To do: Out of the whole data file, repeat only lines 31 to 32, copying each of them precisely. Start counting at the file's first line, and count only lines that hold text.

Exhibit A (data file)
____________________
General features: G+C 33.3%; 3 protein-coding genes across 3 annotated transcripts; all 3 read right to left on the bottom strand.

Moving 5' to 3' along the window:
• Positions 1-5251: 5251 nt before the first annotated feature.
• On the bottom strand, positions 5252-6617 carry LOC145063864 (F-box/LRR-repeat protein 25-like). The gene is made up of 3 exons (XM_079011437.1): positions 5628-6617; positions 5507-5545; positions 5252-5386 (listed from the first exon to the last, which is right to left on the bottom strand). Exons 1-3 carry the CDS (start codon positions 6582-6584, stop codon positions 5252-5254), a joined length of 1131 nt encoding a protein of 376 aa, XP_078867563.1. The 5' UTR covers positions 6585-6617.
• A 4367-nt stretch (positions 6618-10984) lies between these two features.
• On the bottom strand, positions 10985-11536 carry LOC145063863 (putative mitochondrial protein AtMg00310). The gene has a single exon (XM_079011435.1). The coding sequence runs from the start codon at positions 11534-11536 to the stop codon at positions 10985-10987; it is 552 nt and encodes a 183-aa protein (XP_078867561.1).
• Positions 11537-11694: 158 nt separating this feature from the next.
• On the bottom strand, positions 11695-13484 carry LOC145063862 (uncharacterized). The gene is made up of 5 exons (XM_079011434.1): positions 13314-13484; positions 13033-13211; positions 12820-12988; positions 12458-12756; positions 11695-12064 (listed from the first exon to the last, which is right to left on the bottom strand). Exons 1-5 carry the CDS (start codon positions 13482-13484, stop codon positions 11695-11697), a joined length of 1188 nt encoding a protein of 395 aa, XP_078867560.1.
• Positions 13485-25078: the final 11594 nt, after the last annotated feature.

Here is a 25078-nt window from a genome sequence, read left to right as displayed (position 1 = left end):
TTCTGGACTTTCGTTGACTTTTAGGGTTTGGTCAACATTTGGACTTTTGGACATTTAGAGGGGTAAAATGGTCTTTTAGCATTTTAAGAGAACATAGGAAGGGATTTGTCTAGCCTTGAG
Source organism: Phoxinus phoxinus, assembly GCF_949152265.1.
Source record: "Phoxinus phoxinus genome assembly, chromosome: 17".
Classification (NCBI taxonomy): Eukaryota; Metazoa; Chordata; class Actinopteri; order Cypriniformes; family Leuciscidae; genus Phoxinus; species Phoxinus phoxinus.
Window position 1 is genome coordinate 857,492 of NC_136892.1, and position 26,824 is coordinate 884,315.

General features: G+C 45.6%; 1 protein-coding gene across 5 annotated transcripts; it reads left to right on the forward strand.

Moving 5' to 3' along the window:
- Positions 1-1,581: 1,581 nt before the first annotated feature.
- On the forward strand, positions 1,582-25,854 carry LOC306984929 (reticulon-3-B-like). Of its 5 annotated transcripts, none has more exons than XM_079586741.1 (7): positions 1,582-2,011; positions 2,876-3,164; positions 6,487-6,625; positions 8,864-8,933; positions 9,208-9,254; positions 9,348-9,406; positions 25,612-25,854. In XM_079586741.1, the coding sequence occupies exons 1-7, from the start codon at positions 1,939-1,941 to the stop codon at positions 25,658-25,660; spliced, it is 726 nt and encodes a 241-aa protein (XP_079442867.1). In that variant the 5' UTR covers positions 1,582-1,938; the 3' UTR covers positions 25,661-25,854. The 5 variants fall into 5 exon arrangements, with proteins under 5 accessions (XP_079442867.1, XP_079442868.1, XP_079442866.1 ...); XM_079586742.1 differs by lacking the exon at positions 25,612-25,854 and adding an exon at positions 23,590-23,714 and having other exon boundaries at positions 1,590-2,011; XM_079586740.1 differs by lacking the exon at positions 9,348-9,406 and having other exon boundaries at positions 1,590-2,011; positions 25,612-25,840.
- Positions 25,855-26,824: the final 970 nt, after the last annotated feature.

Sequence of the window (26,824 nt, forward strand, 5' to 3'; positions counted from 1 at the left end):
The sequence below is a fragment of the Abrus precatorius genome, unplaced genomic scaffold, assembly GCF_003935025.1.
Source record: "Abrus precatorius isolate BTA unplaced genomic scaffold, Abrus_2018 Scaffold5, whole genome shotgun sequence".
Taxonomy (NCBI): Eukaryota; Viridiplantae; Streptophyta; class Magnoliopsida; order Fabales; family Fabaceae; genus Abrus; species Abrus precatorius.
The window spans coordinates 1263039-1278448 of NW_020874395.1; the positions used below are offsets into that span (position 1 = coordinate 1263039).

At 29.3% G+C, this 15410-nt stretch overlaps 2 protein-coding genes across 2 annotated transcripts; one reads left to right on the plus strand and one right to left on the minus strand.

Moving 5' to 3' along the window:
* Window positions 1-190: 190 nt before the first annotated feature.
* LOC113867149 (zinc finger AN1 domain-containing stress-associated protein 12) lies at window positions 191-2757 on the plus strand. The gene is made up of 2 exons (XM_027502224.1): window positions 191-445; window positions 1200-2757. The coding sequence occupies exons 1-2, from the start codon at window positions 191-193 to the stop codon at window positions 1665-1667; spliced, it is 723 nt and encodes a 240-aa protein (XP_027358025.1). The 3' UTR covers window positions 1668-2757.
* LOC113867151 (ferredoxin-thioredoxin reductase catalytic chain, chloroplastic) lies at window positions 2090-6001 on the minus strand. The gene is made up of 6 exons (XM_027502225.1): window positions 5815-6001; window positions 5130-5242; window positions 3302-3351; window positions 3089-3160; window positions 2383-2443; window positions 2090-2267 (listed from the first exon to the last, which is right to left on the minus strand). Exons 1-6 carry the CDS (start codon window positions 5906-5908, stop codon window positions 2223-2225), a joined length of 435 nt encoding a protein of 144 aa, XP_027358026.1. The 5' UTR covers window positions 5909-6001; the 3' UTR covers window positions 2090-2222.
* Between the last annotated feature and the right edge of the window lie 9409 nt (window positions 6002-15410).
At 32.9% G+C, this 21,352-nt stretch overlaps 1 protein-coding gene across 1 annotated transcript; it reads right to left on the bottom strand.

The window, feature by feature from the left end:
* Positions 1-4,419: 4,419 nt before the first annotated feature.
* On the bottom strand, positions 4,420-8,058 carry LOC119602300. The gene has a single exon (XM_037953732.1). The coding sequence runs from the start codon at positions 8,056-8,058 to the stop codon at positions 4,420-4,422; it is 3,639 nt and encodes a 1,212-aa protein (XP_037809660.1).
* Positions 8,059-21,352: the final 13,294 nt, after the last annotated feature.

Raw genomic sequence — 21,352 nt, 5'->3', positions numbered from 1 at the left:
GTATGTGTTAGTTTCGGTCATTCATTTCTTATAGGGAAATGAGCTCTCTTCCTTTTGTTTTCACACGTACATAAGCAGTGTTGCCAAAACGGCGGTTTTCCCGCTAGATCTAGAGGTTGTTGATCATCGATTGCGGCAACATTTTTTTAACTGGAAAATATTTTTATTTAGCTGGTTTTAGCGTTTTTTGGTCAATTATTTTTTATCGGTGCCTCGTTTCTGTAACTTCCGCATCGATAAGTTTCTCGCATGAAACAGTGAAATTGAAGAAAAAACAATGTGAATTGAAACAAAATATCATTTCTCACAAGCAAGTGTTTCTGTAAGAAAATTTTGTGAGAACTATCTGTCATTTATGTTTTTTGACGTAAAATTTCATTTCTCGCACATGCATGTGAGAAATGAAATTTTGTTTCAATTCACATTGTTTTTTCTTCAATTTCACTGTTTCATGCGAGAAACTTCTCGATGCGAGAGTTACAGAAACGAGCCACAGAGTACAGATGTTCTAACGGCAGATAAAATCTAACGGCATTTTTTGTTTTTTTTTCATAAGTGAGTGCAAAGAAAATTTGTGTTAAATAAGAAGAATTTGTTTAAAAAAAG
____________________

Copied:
* Between the last annotated feature and the right edge of the window lie 9409 nt (window positions 6002-15410).
At 32.9% G+C, this 21,352-nt stretch overlaps 1 protein-coding gene across 1 annotated transcript; it reads right to left on the bottom strand.